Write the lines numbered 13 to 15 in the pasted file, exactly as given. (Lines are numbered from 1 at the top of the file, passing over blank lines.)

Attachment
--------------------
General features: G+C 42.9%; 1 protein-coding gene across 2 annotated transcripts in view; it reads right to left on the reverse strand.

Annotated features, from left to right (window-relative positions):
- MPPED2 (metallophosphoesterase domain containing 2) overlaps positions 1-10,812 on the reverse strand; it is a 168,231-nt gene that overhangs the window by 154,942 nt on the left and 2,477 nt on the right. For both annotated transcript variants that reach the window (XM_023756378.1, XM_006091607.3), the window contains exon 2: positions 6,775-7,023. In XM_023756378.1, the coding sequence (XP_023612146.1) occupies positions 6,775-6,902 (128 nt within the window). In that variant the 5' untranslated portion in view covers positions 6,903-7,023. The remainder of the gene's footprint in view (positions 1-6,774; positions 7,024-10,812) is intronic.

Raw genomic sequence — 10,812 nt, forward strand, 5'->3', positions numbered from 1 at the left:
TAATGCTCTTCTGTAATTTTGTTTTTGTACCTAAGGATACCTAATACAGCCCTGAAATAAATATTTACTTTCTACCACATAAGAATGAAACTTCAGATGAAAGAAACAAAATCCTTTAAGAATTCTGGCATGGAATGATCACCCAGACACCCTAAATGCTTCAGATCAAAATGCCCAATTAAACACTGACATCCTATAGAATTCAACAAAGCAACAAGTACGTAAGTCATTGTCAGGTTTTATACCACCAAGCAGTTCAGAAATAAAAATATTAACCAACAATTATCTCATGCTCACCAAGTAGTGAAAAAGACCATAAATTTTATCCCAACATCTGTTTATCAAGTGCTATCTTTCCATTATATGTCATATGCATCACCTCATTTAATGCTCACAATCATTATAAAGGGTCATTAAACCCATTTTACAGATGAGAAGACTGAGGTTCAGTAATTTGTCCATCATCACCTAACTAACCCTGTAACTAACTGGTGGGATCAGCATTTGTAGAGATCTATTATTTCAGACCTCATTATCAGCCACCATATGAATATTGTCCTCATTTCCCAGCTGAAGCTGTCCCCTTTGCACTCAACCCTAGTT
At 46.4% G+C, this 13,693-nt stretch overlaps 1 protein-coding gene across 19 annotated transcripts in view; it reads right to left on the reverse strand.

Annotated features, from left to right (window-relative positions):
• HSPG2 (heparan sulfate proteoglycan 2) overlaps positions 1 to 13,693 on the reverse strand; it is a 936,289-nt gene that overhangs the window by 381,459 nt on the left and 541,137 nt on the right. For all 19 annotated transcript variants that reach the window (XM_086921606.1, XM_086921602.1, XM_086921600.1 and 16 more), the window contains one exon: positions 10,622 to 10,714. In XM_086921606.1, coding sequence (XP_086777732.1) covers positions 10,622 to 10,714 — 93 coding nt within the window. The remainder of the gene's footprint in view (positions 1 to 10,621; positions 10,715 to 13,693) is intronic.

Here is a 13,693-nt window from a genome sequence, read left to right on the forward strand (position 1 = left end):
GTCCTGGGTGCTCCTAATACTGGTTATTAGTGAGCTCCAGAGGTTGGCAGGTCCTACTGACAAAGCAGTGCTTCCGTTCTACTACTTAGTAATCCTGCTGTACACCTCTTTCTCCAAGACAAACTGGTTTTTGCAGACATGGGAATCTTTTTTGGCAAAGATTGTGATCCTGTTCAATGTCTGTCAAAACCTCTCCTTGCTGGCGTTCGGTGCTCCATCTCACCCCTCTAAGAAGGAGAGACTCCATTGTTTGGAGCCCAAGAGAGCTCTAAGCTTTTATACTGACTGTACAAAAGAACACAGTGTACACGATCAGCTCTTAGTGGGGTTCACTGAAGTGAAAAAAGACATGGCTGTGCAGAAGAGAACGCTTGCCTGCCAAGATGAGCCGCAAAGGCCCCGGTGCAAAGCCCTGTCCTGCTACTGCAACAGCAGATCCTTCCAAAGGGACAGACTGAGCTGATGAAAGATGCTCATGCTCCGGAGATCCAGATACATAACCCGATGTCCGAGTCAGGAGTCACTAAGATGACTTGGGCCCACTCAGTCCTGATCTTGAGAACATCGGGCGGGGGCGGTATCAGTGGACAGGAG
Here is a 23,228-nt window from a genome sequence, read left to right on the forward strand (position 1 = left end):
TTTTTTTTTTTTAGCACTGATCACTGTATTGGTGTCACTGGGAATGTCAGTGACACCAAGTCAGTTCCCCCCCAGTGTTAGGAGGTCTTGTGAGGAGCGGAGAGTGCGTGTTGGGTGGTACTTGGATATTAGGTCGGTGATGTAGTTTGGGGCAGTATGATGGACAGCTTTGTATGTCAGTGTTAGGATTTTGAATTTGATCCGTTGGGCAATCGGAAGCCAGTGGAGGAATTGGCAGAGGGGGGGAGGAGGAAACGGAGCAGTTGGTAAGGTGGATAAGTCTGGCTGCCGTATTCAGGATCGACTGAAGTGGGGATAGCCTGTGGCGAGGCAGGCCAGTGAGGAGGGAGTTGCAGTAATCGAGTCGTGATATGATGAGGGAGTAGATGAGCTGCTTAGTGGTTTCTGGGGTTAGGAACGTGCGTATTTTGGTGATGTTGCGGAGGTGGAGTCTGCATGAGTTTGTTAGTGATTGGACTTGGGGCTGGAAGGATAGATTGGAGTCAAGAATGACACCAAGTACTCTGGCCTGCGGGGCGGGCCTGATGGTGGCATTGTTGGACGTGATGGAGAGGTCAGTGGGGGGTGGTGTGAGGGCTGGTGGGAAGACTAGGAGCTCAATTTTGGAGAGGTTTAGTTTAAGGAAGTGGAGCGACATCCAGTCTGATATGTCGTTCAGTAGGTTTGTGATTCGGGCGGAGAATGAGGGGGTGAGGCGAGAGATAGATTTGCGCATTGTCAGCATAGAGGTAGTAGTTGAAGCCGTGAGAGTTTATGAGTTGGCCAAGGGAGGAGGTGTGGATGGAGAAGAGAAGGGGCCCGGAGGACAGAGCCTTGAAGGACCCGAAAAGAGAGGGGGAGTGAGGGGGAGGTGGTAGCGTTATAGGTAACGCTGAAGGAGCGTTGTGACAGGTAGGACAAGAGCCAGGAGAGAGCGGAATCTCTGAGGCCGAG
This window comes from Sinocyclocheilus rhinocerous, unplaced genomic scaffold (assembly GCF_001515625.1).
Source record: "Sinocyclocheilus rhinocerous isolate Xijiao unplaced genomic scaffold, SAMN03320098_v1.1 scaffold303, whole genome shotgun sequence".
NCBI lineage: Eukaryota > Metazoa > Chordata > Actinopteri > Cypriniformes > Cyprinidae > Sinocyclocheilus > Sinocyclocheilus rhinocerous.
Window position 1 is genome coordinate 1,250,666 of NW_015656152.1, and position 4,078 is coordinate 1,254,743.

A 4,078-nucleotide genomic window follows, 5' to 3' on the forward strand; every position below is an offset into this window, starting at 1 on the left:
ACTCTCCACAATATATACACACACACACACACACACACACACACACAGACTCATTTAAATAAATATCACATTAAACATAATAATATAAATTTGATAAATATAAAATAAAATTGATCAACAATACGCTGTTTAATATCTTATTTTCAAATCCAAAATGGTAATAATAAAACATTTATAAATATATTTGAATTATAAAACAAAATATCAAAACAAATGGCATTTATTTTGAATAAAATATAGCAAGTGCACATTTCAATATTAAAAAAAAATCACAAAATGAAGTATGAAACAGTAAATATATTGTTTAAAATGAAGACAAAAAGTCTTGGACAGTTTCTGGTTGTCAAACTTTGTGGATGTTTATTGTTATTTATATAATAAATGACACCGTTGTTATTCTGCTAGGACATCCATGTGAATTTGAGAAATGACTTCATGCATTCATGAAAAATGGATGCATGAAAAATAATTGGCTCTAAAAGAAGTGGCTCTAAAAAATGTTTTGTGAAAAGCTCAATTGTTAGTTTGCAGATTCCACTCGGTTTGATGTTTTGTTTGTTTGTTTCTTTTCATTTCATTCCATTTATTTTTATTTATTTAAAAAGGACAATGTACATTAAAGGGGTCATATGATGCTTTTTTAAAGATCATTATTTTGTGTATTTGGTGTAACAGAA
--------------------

This window comes from Sinocyclocheilus rhinocerous, unplaced genomic scaffold (assembly GCF_001515625.1).
Source record: "Sinocyclocheilus rhinocerous isolate Xijiao unplaced genomic scaffold, SAMN03320098_v1.1 scaffold303, whole genome shotgun sequence".
NCBI lineage: Eukaryota > Metazoa > Chordata > Actinopteri > Cypriniformes > Cyprinidae > Sinocyclocheilus > Sinocyclocheilus rhinocerous.